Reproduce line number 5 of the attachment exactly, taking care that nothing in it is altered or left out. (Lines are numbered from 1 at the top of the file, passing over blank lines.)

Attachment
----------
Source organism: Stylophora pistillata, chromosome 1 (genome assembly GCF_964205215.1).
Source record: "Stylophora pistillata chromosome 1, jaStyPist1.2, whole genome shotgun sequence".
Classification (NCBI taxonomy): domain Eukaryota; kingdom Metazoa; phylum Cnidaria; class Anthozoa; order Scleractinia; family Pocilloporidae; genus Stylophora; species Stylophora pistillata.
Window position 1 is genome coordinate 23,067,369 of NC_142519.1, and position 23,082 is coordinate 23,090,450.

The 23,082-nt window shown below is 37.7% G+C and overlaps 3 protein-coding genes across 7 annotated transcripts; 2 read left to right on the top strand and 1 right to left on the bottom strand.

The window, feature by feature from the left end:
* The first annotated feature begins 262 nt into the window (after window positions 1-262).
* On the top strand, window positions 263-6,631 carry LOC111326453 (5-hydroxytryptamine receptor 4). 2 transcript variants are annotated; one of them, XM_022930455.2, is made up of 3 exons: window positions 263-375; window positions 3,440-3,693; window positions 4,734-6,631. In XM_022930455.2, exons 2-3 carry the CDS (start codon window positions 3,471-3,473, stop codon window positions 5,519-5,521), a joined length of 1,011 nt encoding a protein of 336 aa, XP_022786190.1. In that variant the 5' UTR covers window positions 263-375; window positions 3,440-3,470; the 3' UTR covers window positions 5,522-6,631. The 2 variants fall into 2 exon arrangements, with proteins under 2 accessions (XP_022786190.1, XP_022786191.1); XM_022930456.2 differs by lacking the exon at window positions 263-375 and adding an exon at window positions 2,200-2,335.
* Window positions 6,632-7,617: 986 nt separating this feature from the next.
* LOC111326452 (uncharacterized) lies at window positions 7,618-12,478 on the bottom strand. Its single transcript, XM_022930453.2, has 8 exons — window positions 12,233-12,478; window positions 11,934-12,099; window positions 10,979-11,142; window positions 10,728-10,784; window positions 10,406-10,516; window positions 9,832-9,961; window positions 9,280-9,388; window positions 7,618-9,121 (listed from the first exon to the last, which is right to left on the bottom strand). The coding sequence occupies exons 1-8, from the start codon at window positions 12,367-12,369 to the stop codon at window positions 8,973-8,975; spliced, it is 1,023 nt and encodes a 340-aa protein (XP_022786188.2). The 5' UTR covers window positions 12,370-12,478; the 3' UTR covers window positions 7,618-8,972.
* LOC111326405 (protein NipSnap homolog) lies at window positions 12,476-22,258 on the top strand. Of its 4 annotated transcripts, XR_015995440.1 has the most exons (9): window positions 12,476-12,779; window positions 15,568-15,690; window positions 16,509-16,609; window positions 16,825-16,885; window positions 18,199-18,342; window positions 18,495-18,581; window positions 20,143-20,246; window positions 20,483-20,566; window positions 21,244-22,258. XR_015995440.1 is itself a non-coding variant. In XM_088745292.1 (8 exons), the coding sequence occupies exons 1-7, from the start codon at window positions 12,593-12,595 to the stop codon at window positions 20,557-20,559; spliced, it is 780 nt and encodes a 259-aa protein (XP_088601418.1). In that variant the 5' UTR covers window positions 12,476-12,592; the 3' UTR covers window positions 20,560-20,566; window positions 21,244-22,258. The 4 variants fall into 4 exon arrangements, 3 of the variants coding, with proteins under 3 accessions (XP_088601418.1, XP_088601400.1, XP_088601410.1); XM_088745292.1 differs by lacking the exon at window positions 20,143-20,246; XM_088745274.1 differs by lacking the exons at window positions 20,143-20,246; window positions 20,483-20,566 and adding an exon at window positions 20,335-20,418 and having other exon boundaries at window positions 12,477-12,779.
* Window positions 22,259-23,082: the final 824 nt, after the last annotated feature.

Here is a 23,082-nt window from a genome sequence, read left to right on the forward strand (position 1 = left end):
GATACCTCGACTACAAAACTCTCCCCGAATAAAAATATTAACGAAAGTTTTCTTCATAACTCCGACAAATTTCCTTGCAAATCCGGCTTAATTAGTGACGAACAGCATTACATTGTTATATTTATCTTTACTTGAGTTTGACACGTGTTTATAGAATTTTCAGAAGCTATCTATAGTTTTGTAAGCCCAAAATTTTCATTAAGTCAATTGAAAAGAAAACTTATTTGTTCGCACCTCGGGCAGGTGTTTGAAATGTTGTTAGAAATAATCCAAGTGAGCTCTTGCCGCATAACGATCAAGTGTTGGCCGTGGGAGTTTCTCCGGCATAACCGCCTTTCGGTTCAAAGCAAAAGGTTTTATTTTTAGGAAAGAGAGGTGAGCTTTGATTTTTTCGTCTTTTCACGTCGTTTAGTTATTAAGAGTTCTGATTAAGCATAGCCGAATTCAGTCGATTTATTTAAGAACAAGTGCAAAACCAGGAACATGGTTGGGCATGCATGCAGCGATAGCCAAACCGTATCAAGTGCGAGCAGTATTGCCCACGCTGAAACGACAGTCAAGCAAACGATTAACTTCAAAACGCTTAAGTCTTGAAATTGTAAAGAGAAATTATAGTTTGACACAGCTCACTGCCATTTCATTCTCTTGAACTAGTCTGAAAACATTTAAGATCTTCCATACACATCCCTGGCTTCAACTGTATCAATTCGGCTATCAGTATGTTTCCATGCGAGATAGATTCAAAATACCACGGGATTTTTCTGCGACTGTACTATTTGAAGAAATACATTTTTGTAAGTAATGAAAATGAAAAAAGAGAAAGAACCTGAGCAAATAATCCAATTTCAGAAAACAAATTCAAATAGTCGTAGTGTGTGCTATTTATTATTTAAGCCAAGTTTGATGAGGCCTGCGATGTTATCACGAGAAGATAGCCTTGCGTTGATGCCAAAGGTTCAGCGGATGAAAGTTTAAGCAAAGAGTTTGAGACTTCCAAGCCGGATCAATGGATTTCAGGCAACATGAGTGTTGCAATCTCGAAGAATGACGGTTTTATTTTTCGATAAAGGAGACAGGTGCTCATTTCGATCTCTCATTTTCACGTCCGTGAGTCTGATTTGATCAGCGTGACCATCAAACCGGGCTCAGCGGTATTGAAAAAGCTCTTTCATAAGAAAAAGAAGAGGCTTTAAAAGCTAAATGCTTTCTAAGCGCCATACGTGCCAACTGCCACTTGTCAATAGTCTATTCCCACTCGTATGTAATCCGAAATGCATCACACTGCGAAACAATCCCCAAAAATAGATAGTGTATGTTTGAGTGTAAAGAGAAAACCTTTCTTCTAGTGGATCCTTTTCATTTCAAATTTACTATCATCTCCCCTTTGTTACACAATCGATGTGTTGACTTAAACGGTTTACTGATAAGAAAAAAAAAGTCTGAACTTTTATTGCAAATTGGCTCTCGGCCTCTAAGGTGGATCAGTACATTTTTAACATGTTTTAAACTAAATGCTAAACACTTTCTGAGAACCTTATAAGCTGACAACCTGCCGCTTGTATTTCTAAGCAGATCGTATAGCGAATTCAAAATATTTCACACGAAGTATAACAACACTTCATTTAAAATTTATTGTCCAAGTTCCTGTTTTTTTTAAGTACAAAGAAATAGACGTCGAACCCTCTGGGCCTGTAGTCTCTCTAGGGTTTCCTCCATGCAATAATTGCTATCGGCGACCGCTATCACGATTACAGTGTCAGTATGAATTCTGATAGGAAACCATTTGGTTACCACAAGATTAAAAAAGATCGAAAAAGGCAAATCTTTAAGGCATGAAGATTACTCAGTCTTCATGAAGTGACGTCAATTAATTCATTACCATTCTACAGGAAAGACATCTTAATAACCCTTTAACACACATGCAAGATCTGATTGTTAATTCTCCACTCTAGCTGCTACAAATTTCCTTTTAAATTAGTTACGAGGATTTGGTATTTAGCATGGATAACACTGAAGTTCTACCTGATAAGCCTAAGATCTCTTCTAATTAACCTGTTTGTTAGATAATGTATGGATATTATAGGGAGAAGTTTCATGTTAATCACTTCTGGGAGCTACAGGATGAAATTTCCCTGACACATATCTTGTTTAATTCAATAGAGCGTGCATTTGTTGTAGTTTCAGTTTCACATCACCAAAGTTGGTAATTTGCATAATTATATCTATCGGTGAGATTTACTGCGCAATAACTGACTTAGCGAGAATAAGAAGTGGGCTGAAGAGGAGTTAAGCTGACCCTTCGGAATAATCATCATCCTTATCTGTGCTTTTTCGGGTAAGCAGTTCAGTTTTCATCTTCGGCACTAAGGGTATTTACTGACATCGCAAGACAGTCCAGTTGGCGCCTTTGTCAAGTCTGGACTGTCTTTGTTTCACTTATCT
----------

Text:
The 23,082-nt window shown below is 37.7% G+C and overlaps 3 protein-coding genes across 7 annotated transcripts; 2 read left to right on the top strand and 1 right to left on the bottom strand.